How to Make Head Tea: The Greatest Cold Remedy Known to Man
I live in an area of the country that experiences four traditional seasons. Of those four, my favorites are Spring and Fall. I love everything about these transitional seasons—the mild weather, the changing light, the start of garden season on one end and the height of its bounty at the other. (Even if they do only seem to last for about a week here in eastern North Carolina.)
That is, I love these seasons, but my sinuses do not. I’ve got horrendous seasonal allergies that flood my head with histamines twice a year, to the point where I really should invest in a giant hypoallergenic vinyl bubble to seal myself off in from April to July. Also, the change of seasons seems to kick the butts of everyone’s immune systems, and I always inevitably catch what everyone’s passing around.
Are you in the same club? I got something for what ails you, and it goes by the name of Head Tea. Perched on the banks of the Potomac in the Eastern Panhandle of West Virginia, there’s the little college town of Shepherdstown, where I got my BFA in Graphic Design a while ago. Downtown, about a block from campus, you’ll find the beloved institution known as Lost Dog Coffee. The place looks like an art major sprayed glue all over the walls and scattered boxes full of old projects everywhere. It doesn’t really have a menu, per se, with the exception of a small blackboard shoved in a corner with some signature drinks on it, which means virtually everything they serve is an underground drink.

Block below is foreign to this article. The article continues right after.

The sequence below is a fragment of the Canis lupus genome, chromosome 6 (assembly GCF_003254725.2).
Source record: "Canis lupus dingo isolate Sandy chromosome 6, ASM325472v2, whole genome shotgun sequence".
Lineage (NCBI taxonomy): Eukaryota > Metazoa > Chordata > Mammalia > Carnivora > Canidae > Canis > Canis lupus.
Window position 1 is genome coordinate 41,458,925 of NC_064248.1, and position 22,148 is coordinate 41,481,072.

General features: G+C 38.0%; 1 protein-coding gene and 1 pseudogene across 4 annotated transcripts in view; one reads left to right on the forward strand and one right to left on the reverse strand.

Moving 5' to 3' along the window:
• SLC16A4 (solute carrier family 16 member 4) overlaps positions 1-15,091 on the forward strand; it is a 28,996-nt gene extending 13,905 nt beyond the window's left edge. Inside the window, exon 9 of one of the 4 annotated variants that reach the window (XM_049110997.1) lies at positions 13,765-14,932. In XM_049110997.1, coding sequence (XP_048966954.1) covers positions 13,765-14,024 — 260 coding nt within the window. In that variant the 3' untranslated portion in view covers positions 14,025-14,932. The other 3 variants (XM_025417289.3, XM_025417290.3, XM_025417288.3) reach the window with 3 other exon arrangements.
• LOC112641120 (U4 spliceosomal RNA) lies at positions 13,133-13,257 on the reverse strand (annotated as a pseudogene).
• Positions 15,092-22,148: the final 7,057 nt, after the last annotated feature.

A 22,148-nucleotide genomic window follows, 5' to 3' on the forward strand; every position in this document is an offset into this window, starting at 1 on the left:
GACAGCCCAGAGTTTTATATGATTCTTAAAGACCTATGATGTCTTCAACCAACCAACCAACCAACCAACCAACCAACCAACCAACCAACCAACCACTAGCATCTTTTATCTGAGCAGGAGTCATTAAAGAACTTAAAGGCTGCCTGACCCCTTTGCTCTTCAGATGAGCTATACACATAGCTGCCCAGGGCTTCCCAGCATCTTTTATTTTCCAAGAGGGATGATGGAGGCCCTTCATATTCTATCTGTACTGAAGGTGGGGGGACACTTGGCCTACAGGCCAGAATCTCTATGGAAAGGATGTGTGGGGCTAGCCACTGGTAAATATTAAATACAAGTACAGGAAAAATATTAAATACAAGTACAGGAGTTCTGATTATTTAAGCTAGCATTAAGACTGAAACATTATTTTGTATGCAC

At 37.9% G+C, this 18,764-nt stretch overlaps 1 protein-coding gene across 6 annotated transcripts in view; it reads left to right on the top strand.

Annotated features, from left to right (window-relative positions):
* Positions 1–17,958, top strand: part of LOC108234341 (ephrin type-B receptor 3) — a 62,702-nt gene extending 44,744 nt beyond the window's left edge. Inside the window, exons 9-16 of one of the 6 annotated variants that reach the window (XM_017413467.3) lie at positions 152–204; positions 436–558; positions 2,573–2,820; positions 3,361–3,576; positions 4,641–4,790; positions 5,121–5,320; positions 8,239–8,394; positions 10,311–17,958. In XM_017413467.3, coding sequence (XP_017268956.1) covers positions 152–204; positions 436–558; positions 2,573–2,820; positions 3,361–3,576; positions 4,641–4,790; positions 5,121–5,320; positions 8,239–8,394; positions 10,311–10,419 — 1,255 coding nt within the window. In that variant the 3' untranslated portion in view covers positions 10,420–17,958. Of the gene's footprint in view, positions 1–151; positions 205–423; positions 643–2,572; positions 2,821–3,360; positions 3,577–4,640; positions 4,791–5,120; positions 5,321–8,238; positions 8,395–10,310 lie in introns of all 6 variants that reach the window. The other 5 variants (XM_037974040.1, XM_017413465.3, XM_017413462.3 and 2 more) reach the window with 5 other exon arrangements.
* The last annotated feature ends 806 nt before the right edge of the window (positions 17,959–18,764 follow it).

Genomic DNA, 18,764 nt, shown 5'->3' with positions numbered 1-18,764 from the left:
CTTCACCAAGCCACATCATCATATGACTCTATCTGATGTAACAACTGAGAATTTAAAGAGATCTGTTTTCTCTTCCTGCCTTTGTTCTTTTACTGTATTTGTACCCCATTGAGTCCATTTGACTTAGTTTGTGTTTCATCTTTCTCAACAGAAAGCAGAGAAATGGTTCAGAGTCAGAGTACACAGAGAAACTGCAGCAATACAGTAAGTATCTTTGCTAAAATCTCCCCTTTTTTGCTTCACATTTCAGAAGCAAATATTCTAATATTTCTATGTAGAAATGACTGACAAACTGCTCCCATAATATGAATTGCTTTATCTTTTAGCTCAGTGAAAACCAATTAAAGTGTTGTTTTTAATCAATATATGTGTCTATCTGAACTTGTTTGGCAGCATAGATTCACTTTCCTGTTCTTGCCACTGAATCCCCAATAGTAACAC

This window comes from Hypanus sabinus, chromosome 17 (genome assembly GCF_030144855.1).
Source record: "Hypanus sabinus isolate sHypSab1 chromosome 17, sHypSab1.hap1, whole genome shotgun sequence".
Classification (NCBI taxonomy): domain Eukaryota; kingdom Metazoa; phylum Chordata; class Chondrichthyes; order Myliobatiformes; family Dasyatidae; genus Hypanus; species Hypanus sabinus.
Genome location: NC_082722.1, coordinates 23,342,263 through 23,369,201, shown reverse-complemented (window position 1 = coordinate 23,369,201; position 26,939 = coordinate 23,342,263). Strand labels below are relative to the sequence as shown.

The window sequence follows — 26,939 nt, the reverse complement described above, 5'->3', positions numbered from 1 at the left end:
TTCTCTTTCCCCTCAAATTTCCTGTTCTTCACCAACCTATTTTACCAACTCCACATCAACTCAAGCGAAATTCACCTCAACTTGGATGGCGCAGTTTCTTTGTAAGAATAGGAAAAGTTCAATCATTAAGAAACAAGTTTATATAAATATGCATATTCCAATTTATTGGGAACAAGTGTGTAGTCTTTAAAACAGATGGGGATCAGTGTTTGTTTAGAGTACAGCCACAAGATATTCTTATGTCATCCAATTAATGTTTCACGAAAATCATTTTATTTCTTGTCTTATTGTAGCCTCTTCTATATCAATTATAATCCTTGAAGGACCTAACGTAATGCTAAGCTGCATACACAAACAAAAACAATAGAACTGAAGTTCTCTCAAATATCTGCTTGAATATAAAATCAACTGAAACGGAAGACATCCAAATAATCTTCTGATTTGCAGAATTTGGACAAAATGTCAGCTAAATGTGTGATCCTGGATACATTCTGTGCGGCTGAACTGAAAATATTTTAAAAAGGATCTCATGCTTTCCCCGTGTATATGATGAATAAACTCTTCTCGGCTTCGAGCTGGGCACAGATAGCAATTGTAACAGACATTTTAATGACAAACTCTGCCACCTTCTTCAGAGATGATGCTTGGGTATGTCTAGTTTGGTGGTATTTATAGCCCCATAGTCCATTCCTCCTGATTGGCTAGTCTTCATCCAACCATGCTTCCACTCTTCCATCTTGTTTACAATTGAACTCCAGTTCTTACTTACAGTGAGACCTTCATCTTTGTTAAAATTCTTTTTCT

Head Tea is one of the most famous.
Now, this statement hasn’t been approved by the FDA, but I’m telling you—every time I’ve ever had a cold and downed several hot cups of this stuff, I’ve inevitably felt better. Placebo or just caffeine? Don’t know, don’t care. It just works.
If you’re ever passing through the area, I’d highly recommend checking out Lost Dog and asking for the Head Tea. (If you’re lucky, the owner/mad scientist Garth will make it for you.) Lucky for you, though, I worked there for about a year in college, so here’s a stripped-down copycat recipe.
(Makes one 16 oz. cup)
- Yerba Mate — about 3 spoonfuls
- Berry or hibiscus tea (3 teabags)
- Orange juice
- Boiling water
- Liquid measuring cup
- Mesh filter
1. Add yerba mate and teabags to liquid measuring cup.
2. Boil water and fill to about 12 oz. line. Let steep for about 8 minutes. (You’ll want it to be strong.)
3. Meanwhile, add generous amount of honey to your cup. (I squeeze the honey bear for about 5 seconds directly into the cup. It’s probably about 2 Tbsp.)
4. Add about 3 Tbsp. orange juice to the honey in your cup. Microwave for 1 minute and stir to combine.*
5. Once the tea is done steeping, strain it into the cup using the mesh filter. Stir to combine.
6. Add honey and orange juice to taste. It’s best when hot, so give it another zap in the microwave if needed.
Bonus: grate some fresh ginger into the measuring cup when you steep your tea for an added kick.
*Don’t worry about losing vitamin C to heat. While heat does reduce some of the vitamin, it’s not hot enough to take away a substantial amount.